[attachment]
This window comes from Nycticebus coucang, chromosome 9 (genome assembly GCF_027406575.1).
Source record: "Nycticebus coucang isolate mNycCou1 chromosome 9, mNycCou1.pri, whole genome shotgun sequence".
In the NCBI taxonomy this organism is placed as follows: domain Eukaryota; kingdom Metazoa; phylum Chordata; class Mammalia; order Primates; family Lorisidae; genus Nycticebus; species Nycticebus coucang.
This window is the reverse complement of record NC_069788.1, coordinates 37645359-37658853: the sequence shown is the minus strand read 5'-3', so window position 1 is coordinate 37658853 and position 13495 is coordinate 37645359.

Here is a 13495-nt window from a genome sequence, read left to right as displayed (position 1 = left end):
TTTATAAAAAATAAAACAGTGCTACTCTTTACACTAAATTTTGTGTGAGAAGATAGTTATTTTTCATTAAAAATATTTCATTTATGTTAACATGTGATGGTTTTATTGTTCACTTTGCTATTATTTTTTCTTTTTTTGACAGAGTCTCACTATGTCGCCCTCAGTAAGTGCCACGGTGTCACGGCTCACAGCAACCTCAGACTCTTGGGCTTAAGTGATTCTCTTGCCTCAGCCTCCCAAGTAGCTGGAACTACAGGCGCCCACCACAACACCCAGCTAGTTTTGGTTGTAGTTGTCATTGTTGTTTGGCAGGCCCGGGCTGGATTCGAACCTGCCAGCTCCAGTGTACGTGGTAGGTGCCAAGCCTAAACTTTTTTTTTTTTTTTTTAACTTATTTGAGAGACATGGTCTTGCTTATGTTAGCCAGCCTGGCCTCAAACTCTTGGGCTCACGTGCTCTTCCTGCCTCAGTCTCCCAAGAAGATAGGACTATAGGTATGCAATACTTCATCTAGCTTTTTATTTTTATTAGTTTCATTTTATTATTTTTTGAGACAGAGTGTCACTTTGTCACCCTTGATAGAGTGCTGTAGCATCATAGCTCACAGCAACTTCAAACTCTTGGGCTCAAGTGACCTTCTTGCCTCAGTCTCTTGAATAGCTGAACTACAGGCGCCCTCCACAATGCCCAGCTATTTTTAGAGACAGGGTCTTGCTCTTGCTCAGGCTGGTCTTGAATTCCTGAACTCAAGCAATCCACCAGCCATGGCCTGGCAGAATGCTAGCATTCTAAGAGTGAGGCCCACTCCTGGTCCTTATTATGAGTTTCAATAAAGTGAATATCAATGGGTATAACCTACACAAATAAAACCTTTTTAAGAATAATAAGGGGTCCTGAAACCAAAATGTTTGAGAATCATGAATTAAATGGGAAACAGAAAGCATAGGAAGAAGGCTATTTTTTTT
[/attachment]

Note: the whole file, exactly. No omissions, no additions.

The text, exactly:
This window comes from Nycticebus coucang, chromosome 9 (genome assembly GCF_027406575.1).
Source record: "Nycticebus coucang isolate mNycCou1 chromosome 9, mNycCou1.pri, whole genome shotgun sequence".
In the NCBI taxonomy this organism is placed as follows: domain Eukaryota; kingdom Metazoa; phylum Chordata; class Mammalia; order Primates; family Lorisidae; genus Nycticebus; species Nycticebus coucang.
This window is the reverse complement of record NC_069788.1, coordinates 37645359-37658853: the sequence shown is the minus strand read 5'-3', so window position 1 is coordinate 37658853 and position 13495 is coordinate 37645359.

Here is a 13495-nt window from a genome sequence, read left to right as displayed (position 1 = left end):
TTTATAAAAAATAAAACAGTGCTACTCTTTACACTAAATTTTGTGTGAGAAGATAGTTATTTTTCATTAAAAATATTTCATTTATGTTAACATGTGATGGTTTTATTGTTCACTTTGCTATTATTTTTTCTTTTTTTGACAGAGTCTCACTATGTCGCCCTCAGTAAGTGCCACGGTGTCACGGCTCACAGCAACCTCAGACTCTTGGGCTTAAGTGATTCTCTTGCCTCAGCCTCCCAAGTAGCTGGAACTACAGGCGCCCACCACAACACCCAGCTAGTTTTGGTTGTAGTTGTCATTGTTGTTTGGCAGGCCCGGGCTGGATTCGAACCTGCCAGCTCCAGTGTACGTGGTAGGTGCCAAGCCTAAACTTTTTTTTTTTTTTTTTAACTTATTTGAGAGACATGGTCTTGCTTATGTTAGCCAGCCTGGCCTCAAACTCTTGGGCTCACGTGCTCTTCCTGCCTCAGTCTCCCAAGAAGATAGGACTATAGGTATGCAATACTTCATCTAGCTTTTTATTTTTATTAGTTTCATTTTATTATTTTTTGAGACAGAGTGTCACTTTGTCACCCTTGATAGAGTGCTGTAGCATCATAGCTCACAGCAACTTCAAACTCTTGGGCTCAAGTGACCTTCTTGCCTCAGTCTCTTGAATAGCTGAACTACAGGCGCCCTCCACAATGCCCAGCTATTTTTAGAGACAGGGTCTTGCTCTTGCTCAGGCTGGTCTTGAATTCCTGAACTCAAGCAATCCACCAGCCATGGCCTGGCAGAATGCTAGCATTCTAAGAGTGAGGCCCACTCCTGGTCCTTATTATGAGTTTCAATAAAGTGAATATCAATGGGTATAACCTACACAAATAAAACCTTTTTAAGAATAATAAGGGGTCCTGAAACCAAAATGTTTGAGAATCATGAATTAAATGGGAAACAGAAAGCATAGGAAGAAGGCTATTTTTTTT